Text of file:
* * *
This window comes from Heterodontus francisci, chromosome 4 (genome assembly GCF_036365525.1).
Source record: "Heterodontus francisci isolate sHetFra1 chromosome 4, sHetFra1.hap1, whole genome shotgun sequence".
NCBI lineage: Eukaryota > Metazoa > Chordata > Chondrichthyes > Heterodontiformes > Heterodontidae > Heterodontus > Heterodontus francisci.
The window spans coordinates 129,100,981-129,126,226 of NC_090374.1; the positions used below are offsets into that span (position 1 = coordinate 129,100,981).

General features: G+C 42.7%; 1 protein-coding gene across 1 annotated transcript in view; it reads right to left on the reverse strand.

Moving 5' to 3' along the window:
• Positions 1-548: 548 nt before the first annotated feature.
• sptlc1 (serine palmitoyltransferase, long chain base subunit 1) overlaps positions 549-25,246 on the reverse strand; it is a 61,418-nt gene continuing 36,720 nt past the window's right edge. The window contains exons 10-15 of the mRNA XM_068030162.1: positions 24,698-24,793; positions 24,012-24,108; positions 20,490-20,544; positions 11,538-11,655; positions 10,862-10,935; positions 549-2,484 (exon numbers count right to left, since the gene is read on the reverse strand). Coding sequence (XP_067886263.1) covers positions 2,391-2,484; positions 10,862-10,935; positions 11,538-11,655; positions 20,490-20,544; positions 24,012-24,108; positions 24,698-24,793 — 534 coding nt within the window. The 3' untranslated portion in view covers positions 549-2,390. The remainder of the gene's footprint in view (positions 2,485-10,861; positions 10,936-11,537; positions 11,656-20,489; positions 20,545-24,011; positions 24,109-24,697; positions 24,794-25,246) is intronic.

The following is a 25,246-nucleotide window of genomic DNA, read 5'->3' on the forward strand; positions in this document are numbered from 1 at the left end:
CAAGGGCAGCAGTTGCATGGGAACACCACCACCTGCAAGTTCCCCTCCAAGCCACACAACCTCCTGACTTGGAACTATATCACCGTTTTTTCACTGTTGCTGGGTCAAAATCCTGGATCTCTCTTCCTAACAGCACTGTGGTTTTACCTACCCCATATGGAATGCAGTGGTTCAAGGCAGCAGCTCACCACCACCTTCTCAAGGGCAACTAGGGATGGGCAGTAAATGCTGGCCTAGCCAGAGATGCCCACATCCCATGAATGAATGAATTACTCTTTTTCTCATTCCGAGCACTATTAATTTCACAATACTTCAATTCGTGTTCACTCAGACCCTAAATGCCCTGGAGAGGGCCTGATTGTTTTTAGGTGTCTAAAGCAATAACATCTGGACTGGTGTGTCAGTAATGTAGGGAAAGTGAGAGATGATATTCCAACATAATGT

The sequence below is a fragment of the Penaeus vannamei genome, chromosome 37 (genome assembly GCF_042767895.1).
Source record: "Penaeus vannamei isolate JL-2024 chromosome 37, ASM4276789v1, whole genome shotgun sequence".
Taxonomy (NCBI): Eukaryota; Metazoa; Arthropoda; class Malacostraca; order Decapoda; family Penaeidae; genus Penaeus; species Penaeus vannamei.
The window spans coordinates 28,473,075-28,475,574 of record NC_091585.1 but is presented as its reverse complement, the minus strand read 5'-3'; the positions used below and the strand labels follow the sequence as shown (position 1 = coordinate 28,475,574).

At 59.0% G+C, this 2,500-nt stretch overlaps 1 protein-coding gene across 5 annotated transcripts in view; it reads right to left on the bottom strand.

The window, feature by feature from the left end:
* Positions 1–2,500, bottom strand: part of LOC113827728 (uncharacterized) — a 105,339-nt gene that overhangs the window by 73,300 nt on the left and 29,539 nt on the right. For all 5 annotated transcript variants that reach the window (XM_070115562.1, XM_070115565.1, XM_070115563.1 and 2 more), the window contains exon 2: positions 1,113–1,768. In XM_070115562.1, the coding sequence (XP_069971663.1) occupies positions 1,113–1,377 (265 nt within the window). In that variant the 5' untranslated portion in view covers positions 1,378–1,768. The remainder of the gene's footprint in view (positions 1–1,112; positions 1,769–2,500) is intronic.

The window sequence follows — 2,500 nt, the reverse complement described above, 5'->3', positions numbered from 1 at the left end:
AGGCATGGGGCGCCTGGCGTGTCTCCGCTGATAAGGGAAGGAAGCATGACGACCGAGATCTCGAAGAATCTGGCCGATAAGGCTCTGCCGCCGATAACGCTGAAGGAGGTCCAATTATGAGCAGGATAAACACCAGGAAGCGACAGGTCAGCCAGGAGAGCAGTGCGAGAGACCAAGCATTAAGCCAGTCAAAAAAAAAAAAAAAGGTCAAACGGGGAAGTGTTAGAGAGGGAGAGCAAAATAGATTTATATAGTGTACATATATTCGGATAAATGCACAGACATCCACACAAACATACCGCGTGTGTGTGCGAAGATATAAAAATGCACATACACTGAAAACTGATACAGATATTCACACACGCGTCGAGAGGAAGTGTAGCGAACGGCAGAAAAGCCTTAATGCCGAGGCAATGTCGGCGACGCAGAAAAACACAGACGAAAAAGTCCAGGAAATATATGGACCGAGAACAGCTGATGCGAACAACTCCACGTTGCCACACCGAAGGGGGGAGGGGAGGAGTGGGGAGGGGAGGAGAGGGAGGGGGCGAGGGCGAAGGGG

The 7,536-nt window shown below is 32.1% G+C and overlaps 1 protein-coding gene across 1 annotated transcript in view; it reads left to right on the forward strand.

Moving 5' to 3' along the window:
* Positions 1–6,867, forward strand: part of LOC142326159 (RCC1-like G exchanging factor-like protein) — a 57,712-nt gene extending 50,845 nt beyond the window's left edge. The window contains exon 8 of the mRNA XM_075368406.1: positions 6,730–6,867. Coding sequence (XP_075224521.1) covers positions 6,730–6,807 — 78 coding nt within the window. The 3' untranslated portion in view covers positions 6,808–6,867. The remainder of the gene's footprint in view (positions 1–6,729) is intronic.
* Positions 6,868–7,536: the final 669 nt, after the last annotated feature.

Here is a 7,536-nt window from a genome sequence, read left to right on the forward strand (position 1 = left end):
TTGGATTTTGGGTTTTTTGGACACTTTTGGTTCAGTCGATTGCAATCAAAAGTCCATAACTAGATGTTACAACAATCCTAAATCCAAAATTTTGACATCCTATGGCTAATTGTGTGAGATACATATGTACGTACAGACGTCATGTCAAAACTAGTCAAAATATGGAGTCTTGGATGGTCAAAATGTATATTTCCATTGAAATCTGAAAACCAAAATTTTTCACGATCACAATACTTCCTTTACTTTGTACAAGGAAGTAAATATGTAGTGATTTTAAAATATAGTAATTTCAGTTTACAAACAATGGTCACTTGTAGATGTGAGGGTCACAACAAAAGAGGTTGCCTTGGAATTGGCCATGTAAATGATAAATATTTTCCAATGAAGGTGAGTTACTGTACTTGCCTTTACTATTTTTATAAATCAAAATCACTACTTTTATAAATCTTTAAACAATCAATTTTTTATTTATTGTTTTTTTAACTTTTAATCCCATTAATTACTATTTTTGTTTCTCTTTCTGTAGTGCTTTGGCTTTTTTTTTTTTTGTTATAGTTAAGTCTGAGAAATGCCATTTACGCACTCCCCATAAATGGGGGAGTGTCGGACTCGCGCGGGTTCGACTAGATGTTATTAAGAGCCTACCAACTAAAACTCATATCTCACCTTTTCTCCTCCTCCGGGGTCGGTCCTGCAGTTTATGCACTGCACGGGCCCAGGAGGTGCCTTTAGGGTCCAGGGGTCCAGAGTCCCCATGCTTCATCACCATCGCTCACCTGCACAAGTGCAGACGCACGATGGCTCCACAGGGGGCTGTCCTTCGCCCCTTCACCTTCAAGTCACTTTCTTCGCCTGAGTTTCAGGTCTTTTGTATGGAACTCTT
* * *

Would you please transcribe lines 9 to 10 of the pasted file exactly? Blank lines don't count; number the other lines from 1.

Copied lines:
The following is a 25,246-nucleotide window of genomic DNA, read 5'->3' on the forward strand; positions in this document are numbered from 1 at the left end:
CAAGGGCAGCAGTTGCATGGGAACACCACCACCTGCAAGTTCCCCTCCAAGCCACACAACCTCCTGACTTGGAACTATATCACCGTTTTTTCACTGTTGCTGGGTCAAAATCCTGGATCTCTCTTCCTAACAGCACTGTGGTTTTACCTACCCCATATGGAATGCAGTGGTTCAAGGCAGCAGCTCACCACCACCTTCTCAAGGGCAACTAGGGATGGGCAGTAAATGCTGGCCTAGCCAGAGATGCCCACATCCCATGAATGAATGAATTACTCTTTTTCTCATTCCGAGCACTATTAATTTCACAATACTTCAATTCGTGTTCACTCAGACCCTAAATGCCCTGGAGAGGGCCTGATTGTTTTTAGGTGTCTAAAGCAATAACATCTGGACTGGTGTGTCAGTAATGTAGGGAAAGTGAGAGATGATATTCCAACATAATGT